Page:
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My 14 week old puppy seems to have clicked well with house training during the day, but at night she poops all over the kitchen floor. The pad is kept in the same place during the day and night. Please help.
Many people find it useful to use a kennel to train their puppies. Some people call them cages or pens. Before you go to bed at night, put the puppy in the kennel, and as soon as you wake up in the morning take the puppy out of the kennel and immediately take him outside. The kennel should not be too big or the puppy might poop in it. My daughter uses this method and her dogs feel safe in their kennels, in fact one of her dogs used to take naps in his during the day.
Having raised two dogs from puppies it is good to praise them when they go outside yeah! What a good dog and make him think he is the best dog in the world. Never feed in the evening, be sure you take him outside before you go to bed say 9 p.m.
You might try changing his feeding time and crating him at night. Change his feeding time and then crate him. Pups wont go in their crates and it is a little hard at first but ignore the protests, and then it will learn to like it's "bedtime" routine. Are you taking him out at night before he goes to bed? Hope this helps. racer
Another vote here for feeding early and taking out RIGHT BEFORE BED! Then come in, get in the crate and spend the night. I took my pup out right before I was ready to climb into bed myself.
Get a crate. Put it in it at night. Dogs don't poop where they sleep. They hate it at first, but grow accustomed to it, then like it. My pup will hold it all night in a crate. And keep your bed times consistent. I put my pup in the crate at 8pm, then he is let out at 6am.
You aren't walking the puppy far enough or getting her enough exercise. If you walked a good 30-45 minutes after both feedings; she would poop in the neighborhood (which you need to scoop) while being exposed to all kinds of social activities. It is never too early to start the exercise regime.
Dogs do NOT get sufficient exercise from playing or being "let out". I never recommend puppies pads or other tricks. Simple, honest long rigorous walks and runs at the proper times combined with praise for good deeds really kicks house training in a day or two. Added gimmicks are confusing for the animal and expensive. They also do nothing to release the dog's pent up energies.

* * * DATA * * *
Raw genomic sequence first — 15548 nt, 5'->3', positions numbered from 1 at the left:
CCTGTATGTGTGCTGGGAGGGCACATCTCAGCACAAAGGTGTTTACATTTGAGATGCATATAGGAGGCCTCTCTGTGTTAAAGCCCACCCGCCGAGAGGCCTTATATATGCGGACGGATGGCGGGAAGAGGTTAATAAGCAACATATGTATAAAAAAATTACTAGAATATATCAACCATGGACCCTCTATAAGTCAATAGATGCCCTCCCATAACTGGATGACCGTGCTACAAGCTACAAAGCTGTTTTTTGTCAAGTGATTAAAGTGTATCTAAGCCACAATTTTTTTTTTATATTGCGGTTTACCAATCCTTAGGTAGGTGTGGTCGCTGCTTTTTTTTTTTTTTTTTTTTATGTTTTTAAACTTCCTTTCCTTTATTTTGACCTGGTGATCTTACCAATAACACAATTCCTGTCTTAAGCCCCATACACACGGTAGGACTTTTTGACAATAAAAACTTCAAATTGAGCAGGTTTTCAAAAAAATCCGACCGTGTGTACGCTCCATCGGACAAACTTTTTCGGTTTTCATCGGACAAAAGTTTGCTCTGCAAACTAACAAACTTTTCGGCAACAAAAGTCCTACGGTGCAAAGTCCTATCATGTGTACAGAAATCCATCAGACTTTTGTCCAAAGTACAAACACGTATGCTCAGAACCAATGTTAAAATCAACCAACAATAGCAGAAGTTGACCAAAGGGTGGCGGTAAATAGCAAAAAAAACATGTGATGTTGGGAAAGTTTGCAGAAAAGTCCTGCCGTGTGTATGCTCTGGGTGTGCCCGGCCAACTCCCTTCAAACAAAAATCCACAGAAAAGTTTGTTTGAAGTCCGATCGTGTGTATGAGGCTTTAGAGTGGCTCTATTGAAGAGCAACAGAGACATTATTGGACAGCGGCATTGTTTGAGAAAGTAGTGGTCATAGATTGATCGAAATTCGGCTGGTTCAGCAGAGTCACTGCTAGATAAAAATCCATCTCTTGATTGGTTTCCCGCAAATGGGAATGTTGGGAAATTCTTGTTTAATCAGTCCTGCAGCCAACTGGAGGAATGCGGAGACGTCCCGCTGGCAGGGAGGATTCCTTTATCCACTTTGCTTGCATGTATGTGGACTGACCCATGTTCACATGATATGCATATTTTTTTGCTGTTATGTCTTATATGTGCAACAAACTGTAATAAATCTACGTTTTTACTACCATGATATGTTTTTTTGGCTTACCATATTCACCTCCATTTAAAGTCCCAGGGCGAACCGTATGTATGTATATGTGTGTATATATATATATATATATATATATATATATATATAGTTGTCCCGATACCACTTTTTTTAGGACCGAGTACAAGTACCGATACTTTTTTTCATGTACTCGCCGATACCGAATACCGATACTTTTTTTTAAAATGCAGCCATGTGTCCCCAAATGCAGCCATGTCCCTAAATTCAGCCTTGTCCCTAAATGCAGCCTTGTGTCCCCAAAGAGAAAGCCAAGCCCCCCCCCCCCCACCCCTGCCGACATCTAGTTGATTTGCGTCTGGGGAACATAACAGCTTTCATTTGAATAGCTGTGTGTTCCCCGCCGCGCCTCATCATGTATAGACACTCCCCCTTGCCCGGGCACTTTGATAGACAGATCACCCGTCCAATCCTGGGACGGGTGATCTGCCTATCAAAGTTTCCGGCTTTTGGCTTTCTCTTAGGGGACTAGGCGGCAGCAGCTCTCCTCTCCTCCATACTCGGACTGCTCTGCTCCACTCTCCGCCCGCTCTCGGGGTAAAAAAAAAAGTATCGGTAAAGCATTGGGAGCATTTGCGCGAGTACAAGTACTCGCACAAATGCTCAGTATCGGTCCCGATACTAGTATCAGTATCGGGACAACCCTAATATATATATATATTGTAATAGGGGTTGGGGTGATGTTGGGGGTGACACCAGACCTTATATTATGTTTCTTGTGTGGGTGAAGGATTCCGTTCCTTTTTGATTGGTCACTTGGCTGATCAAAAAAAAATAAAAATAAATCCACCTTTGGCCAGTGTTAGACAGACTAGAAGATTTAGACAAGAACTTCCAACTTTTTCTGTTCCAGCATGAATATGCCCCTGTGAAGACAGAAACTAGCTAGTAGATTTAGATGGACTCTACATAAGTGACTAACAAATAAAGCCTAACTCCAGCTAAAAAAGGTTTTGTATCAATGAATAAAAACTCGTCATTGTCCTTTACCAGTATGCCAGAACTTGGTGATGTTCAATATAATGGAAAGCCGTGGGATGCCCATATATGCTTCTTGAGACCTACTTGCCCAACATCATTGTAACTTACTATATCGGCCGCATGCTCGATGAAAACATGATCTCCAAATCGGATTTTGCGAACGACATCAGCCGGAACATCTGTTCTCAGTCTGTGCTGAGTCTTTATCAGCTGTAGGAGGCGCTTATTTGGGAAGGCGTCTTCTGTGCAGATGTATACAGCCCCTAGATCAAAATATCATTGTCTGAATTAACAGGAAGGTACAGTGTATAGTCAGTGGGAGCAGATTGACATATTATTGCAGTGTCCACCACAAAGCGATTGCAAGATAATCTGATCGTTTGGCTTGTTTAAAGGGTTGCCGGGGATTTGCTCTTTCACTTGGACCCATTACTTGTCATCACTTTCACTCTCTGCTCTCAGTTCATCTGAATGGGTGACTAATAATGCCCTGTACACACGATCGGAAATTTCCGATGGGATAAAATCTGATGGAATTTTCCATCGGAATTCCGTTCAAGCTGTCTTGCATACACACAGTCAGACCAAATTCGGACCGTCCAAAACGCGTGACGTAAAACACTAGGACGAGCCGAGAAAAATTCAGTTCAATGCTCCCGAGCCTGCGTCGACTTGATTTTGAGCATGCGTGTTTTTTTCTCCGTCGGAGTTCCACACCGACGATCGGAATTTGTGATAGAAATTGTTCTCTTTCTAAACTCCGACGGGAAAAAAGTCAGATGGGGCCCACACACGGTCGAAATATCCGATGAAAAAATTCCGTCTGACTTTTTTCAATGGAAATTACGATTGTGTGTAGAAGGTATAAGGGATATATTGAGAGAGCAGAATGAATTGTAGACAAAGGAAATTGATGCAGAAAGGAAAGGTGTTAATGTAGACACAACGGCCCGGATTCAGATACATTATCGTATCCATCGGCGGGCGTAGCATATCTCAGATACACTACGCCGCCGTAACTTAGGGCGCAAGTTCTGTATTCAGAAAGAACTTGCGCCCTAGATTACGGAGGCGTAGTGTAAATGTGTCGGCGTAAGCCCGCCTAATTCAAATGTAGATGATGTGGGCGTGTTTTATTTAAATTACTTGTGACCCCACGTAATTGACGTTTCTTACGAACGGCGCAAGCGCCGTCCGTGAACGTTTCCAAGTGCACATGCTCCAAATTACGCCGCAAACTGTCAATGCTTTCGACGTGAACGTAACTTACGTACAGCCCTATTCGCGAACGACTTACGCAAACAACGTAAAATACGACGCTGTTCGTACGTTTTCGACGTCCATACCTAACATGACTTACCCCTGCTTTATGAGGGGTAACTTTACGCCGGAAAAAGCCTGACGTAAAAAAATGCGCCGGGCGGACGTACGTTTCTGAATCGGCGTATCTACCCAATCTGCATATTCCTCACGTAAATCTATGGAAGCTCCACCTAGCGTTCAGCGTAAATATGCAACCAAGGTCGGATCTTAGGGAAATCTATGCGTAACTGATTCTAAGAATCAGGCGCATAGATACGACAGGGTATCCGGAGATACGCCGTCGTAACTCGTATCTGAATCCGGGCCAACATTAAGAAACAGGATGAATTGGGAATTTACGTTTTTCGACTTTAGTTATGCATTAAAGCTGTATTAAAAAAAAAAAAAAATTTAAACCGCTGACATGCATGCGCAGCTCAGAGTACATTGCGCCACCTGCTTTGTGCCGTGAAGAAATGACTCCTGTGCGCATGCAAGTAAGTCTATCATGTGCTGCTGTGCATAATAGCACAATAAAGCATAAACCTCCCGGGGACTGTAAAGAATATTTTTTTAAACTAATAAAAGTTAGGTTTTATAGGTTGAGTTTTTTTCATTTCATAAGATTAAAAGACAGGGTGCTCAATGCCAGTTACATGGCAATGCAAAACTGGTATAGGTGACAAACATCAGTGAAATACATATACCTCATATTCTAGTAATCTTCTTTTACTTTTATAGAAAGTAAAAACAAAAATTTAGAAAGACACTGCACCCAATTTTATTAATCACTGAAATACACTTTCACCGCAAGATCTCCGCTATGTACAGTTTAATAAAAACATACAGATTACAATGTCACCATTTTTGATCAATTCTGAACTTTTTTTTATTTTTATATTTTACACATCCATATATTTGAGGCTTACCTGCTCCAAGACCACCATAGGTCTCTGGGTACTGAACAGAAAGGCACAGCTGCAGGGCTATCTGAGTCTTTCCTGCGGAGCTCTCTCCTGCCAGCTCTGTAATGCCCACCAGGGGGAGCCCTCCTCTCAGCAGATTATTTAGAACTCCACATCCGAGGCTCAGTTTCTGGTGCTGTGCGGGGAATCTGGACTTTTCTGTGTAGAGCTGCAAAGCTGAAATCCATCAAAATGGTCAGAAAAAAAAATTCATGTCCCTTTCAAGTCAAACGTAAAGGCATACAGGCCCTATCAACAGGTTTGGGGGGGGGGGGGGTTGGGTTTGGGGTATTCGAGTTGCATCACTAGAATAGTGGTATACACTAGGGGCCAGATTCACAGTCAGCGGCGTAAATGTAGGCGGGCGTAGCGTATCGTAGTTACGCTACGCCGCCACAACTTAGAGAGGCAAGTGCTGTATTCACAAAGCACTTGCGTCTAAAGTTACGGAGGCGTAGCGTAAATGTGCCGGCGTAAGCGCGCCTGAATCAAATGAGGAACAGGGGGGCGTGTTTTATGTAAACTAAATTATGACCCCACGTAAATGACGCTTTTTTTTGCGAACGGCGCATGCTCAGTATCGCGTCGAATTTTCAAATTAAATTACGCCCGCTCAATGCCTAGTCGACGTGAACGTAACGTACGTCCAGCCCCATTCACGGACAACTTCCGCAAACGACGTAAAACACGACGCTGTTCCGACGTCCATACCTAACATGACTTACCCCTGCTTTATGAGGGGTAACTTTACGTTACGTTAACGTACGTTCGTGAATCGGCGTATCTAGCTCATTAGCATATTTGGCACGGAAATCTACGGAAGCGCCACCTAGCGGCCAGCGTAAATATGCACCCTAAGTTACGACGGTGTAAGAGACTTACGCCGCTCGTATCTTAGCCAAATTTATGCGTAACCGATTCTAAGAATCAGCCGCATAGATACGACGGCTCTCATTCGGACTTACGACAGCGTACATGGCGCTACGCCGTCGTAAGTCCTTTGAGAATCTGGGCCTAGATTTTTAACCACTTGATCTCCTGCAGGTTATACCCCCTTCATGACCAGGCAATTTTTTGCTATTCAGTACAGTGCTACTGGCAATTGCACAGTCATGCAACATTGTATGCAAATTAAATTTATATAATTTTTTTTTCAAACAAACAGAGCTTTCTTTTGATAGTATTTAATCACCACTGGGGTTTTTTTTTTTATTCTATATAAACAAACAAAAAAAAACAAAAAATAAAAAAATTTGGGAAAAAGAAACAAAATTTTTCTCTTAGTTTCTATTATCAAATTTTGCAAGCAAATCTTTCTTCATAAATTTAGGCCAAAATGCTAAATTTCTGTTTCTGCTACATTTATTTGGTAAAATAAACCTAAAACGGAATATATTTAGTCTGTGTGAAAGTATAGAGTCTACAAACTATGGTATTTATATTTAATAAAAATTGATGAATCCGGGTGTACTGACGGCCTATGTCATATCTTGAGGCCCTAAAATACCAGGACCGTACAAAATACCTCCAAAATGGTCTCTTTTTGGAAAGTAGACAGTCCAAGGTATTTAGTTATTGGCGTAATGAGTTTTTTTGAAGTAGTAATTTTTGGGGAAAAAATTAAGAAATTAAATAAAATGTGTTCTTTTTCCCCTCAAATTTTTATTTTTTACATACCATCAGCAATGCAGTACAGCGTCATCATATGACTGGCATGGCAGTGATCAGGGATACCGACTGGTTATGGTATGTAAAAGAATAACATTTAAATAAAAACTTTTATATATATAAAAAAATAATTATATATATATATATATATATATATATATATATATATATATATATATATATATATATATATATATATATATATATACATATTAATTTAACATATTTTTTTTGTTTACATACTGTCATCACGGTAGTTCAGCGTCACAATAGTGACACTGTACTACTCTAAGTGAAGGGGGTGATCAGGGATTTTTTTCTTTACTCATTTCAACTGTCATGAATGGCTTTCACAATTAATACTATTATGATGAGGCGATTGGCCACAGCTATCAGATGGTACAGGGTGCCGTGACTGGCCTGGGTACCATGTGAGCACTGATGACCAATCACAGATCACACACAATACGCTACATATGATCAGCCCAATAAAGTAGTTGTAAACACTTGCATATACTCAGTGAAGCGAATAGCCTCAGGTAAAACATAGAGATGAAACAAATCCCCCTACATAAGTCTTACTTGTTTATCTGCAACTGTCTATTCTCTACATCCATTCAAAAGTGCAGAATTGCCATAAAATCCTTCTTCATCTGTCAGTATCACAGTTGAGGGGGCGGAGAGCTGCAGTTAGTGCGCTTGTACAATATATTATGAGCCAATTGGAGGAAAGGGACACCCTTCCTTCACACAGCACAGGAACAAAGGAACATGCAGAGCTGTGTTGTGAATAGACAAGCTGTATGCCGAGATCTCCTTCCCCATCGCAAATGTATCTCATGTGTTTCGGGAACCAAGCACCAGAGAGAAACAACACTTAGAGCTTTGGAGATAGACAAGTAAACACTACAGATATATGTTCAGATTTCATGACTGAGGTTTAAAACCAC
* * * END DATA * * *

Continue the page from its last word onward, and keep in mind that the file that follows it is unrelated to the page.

There is NO substitute for owners getting out an exercising their dogs. What's good for the dog is great for the owner!
I have a 10 year old Dobi who is fastidiously house trained ONLY if he gets his long walks. You've never seen a cleaner dog in your life. He will poop at 1/4 mile no matter what and another one after that if he's had a big meal. If he doesn't get the physical activity he needs to feel the urge to poop; he will do it later in the house even if you think it's been long enough and he should be able to poop with a 2 minute walk.
It isn't a matter of being stubborn or not being clean. He doesn't feel the urge to go until he's had activity and he can't poop until he feels the urge. Your dog isn't getting the activity to feel the urge earlier and the later poops come because digestion has taken its very slow course.
Dogs should only go to a dog park to socialize AFTER they have been thoroughly exercised and are calm and relaxed. Bringing an energetic hyper dog to a dog park should NOT be done as it is a recipe for disaster and YOU will be the cause. Long walks coupled with a very regular feeding schedule work without any effort or negative reinforcement. Standing outside for an hour isn't half as effective as walking fast for 10 minutes.
You might not like to go for a long walk in the evening but the dog needs it. If necessary, adjust their evening meal a little earlier and you move to walk the dog a little later so you have a livable compromise.
Dogs are pack members. Training by positive reinforcement whenever possible is best because it assures you that the dogs are respecting their leader. Small corrections should be made the moment undesired behaviour occurs and forgotten just as quickly.
Ditto on the feeding early, walking just before bedtime and kennel training. Your pup is still very young and I'll bet she simply can't hold it comfortably all night long yet. I've had a couple of very small dogs and they seemed to have trouble holding it now and then (even in a kennel) until they were almost five months old so don't be discouraged.
14 WEEKS! Still sooo young! Be patient and use a set schedule and stick to it. A brisk jog (to stimulate digestion) or a fast game of chase in the yard after mealtime will get him to the "gotta go now" mindset, too.
I brought two puppies home to the U.S from overseas long ago. To prepare them for the flight, I got them used to being in a crate by using the crates as their beds at night. They never wanted or needed another bed. Even in old age, when I said "night, night" they each went to their own crate and laid down for the night. That was with the door of the crates always open. Their crates were their "havens." So, if you use a crate for training, never, ever use it as punishment.